I was pulling papers out of an old binder to prepare for a class I am taking starting tomorrow night, and I came across this story that I started about two years ago. It’s just the start of a random story, so don’t expect too much, but at least it will brush off some of the dust that has settled on this blog. I haven’t done any proofreading, so it’s a bit rough as well.
Like most mornings, I had smacked the snooze button of my alarm clock a few times before forcing myself out of the warm bed. Zombie mode had taken over as I completed the ritualized morning routine. I ate my cereal, skimming through a car magazine, trying to imagine owning the latest supercar. I neglected thinking about the inability to drive the car to my apartment’s designated parking space due to the extra large speed bumps and instead focused on accelerating to three times the speed limit faster than my car could get onto the highway. Being a fantasy, the cops were actually pulling over drivers for cutting people off rather than speeding, and people actually stayed out of the fast lane instead of being three cars wide with only a one-mile-per-hour difference.
I chuckled at the lack of realism and took my now-empty bowl to the sink. Glancing at the oven’s clock, I saw that I was actually a few minutes ahead of schedule.
I brushed my teeth in the bathroom and narrowly missed spitting the used toothpaste on my hand. It was early; I was still mostly asleep.
I lightly sprayed some cheap cologne on myself. The smell was too weak for me to notice, but I had learned the important life lesson “If you can smell your own cologne, it’s too strong” long ago.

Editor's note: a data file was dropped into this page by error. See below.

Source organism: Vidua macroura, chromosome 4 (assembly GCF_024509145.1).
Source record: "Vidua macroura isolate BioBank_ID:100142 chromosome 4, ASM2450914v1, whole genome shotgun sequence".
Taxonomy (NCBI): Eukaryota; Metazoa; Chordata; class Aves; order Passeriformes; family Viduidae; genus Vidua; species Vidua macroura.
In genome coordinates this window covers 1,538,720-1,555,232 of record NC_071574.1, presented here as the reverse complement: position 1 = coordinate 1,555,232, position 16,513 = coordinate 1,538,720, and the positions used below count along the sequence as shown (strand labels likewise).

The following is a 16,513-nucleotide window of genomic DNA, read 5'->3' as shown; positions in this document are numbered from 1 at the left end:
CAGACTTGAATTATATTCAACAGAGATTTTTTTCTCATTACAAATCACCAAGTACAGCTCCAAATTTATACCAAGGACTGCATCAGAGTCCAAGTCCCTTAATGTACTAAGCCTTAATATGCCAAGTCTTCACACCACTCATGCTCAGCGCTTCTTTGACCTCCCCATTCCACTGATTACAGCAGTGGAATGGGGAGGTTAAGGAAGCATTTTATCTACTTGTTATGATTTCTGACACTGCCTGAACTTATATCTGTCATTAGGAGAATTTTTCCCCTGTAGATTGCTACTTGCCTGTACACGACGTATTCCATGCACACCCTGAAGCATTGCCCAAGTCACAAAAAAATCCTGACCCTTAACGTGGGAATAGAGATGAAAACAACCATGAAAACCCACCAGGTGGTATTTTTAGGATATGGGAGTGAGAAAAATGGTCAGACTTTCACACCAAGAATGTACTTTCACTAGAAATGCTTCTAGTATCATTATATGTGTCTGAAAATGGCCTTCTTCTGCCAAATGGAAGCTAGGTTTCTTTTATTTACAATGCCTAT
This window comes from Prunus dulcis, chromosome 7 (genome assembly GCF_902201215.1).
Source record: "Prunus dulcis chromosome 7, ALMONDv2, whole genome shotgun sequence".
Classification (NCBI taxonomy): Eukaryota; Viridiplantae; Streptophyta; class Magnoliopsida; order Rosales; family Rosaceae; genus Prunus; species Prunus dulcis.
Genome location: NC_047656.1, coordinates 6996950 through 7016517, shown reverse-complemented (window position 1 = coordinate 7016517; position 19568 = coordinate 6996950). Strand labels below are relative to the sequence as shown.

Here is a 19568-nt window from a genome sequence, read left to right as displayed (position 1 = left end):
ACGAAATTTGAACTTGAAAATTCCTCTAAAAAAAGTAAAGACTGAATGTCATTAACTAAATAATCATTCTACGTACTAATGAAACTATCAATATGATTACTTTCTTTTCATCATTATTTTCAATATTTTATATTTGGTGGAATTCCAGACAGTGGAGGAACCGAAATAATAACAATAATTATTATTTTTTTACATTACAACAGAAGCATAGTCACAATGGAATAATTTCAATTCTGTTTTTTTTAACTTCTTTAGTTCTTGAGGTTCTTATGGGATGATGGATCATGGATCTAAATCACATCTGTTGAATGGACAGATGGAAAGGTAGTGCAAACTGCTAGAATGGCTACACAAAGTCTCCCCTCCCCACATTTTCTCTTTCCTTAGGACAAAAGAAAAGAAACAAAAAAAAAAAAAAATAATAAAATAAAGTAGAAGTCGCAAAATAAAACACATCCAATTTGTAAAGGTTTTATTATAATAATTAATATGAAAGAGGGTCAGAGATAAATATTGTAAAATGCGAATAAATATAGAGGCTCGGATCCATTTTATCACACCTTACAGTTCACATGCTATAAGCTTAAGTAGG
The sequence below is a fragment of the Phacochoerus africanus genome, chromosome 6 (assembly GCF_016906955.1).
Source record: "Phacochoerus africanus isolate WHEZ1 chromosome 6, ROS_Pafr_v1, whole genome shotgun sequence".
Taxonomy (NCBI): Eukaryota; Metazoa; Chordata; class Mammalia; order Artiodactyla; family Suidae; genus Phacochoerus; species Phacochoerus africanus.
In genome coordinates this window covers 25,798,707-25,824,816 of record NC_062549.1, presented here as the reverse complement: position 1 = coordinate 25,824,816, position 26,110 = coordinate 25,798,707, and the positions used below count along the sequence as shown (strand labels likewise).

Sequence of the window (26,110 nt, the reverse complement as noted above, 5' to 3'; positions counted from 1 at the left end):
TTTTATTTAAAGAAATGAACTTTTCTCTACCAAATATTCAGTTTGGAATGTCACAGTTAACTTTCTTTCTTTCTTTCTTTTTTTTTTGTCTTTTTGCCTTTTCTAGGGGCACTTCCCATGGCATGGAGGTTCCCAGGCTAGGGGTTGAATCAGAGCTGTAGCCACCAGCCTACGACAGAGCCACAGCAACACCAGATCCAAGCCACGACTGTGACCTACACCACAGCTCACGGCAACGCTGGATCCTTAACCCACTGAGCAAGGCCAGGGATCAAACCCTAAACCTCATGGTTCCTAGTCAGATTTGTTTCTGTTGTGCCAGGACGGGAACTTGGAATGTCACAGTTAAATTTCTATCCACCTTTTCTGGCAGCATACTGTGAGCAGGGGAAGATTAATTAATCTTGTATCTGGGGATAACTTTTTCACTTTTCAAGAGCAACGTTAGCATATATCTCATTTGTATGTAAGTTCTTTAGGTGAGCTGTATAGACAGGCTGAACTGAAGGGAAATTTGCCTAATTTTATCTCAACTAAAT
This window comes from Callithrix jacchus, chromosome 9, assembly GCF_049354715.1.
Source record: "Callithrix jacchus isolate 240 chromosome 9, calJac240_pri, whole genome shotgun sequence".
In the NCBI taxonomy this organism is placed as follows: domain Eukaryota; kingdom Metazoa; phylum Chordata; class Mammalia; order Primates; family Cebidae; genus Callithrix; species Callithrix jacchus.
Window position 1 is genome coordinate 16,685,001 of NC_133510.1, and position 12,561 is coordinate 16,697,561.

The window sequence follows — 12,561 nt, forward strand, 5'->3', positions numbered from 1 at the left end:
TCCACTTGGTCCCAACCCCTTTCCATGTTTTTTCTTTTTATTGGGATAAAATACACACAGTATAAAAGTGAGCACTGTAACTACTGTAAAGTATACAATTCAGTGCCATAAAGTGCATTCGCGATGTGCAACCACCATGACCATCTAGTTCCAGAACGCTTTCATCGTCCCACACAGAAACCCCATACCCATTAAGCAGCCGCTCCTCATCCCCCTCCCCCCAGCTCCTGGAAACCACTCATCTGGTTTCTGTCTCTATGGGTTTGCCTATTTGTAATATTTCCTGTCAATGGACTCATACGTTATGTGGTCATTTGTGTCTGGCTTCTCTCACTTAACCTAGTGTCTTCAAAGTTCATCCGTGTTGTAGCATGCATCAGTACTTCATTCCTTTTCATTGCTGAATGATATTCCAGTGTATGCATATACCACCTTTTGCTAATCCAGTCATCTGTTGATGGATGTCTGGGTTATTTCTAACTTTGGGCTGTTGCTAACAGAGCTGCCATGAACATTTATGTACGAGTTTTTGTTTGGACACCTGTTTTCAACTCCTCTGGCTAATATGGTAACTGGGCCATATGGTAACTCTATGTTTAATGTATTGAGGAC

Glancing at the mirror, I saw that my hair was still there, so I made my way toward the front door. I threw on my light jacket, ignoring the impending rain predicted by the news channel’s professional weather guesser. My wallet went into one pocket, and my under-used cellphone went into the other. From the counter, I grabbed my keys—no, the keys weren’t there. Why weren’t the keys there?
I checked my pockets and found the phone, the wallet, and a small ball of lint, but no keys. I checked under yesterday’s junk mail that still sat unopened on the counter. Nothing.
My brain, now just awake enough to be a threat to a five-year-old at tac-tac-toe, suggested checking the couch. Unfortunately, I didn’t even find spare change under the cushions. Another glance at the clock, and my semi-awake brain created the image of a cheap hourglass from a board game dropping the last few bits of sand.
The bus would be down the street in five minutes, so I rushed about fast enough to put a headless chicken to shame. Thought: maybe they were in my pants from yesterday. If this were Family Feud, my team would be saying, “Good answer; good answer.” And then the buzzer would sound loudly, flatly denying my guess. The pockets of yesterday were even devoid of lint.
My time was up. I had to rush out and just not lock the apartment door. The quest to find my keys would continue tonight, provided no burglar took the opportunity to relieve me of my worldly possessions, eliminating the need to find the keys. I charged out the door, swinging it shut without looking back.
The door slammed, and then it made a sound like someone had just bombarded it with a half-dozen pennies. Curiosity beat my sense of urgency, and I turned to see the origin of the sound.
Dangling from the deadbolt lock were my keys, still there from last night. They sparked two thoughts: Damn, I’m an idiot, and chicken sounds good for dinner tonight.